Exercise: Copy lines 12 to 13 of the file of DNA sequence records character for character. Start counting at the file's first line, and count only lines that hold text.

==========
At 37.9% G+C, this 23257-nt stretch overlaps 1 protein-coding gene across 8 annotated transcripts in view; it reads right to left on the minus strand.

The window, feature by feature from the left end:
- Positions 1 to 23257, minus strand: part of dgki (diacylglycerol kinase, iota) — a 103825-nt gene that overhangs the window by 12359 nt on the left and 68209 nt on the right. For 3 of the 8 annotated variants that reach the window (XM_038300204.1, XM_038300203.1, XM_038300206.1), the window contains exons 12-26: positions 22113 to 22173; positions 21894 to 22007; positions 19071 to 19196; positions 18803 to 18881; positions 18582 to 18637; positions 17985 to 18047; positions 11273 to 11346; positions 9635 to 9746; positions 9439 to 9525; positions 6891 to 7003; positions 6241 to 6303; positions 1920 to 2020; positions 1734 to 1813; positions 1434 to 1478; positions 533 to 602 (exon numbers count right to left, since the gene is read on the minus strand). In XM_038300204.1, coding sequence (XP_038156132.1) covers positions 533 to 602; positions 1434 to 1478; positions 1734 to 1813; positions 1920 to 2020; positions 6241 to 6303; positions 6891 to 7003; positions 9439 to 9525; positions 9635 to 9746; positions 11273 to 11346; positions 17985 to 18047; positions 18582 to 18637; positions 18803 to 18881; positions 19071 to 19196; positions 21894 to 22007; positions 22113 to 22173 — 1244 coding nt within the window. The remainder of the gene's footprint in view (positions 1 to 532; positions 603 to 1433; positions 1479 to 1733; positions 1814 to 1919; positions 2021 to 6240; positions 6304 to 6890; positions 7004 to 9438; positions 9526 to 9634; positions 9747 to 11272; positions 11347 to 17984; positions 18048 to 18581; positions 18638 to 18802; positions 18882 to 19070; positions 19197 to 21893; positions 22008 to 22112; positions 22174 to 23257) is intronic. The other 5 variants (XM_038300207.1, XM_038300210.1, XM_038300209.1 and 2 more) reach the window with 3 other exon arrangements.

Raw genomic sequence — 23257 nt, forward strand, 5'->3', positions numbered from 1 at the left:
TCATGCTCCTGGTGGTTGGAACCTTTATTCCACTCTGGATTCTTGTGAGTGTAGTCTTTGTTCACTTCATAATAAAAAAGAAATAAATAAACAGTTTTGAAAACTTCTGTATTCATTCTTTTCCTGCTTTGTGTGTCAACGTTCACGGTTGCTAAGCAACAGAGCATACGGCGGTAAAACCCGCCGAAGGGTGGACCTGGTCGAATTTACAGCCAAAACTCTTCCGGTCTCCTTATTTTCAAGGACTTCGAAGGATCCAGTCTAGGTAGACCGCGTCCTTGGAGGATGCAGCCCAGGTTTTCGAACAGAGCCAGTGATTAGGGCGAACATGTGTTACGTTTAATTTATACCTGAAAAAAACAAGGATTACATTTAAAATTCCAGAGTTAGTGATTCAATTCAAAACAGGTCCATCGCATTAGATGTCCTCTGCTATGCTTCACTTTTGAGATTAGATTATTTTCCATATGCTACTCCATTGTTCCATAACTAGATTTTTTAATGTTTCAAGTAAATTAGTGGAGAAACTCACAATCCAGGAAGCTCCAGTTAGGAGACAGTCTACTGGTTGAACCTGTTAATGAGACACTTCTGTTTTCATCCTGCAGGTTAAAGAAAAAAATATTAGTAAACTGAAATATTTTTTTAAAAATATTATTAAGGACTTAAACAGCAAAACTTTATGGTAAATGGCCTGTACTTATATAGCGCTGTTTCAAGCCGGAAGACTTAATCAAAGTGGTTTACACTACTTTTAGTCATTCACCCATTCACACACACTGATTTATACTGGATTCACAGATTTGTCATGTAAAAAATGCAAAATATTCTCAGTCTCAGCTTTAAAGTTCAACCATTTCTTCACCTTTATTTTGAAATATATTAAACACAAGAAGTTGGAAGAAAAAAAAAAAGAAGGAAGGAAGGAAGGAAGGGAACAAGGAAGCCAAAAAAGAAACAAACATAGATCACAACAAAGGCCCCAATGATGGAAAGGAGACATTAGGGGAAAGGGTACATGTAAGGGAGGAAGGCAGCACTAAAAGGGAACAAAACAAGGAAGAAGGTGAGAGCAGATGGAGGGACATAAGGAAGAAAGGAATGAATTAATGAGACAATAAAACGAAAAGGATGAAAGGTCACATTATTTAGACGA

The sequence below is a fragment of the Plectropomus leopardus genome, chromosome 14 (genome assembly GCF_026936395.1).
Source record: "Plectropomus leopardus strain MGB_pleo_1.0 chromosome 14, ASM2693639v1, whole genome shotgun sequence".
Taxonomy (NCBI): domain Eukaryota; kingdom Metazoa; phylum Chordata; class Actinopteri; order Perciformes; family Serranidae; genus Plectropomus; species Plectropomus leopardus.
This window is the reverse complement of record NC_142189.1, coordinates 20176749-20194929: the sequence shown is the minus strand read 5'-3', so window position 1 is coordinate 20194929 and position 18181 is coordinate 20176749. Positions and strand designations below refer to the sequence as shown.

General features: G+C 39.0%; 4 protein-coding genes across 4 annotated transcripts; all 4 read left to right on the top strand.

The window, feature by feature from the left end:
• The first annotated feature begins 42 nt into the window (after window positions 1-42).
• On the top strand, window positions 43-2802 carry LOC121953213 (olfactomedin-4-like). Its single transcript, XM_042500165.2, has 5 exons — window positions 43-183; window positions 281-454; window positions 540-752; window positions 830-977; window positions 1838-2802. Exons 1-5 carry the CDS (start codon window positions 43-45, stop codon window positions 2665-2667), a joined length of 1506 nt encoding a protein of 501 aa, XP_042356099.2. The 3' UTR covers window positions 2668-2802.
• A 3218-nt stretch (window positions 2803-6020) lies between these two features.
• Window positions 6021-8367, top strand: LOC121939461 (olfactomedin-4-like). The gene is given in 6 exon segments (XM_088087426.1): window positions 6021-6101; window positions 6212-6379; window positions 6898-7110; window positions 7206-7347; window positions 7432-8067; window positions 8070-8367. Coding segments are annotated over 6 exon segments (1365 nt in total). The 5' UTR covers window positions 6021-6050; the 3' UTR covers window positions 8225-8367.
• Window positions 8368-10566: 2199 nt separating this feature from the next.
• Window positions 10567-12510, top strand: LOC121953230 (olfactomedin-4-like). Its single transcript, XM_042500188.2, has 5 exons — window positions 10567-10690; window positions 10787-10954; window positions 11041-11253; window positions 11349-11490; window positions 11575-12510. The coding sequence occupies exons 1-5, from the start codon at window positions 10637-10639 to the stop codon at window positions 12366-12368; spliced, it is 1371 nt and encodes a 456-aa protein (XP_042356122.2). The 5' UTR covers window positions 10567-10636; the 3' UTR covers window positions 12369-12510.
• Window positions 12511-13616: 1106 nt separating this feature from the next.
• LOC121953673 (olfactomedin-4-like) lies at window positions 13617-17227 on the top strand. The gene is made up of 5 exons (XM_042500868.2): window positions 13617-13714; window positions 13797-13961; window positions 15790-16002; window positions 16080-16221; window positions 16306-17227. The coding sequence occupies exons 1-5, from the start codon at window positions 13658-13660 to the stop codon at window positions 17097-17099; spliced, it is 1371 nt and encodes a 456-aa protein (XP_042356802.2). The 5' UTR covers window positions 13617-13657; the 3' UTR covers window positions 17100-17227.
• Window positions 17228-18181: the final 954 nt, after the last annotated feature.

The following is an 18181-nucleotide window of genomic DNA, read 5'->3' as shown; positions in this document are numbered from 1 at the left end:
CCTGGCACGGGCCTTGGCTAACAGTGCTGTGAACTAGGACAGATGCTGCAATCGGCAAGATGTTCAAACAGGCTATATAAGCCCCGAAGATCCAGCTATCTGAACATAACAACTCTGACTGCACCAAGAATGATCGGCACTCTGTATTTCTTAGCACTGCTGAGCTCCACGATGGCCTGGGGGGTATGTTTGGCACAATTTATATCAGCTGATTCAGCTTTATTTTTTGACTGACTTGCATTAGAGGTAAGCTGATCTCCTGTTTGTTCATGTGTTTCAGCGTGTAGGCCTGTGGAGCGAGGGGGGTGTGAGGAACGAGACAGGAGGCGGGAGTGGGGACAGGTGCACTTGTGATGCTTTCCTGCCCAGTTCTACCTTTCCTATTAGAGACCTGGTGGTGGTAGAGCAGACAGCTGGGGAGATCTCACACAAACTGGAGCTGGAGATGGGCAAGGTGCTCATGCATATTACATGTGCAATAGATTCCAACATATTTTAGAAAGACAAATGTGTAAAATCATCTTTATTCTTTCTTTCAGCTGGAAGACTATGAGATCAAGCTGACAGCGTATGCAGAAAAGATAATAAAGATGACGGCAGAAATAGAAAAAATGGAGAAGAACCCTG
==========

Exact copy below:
• The first annotated feature begins 42 nt into the window (after window positions 1-42).
• On the top strand, window positions 43-2802 carry LOC121953213 (olfactomedin-4-like). Its single transcript, XM_042500165.2, has 5 exons — window positions 43-183; window positions 281-454; window positions 540-752; window positions 830-977; window positions 1838-2802. Exons 1-5 carry the CDS (start codon window positions 43-45, stop codon window positions 2665-2667), a joined length of 1506 nt encoding a protein of 501 aa, XP_042356099.2. The 3' UTR covers window positions 2668-2802.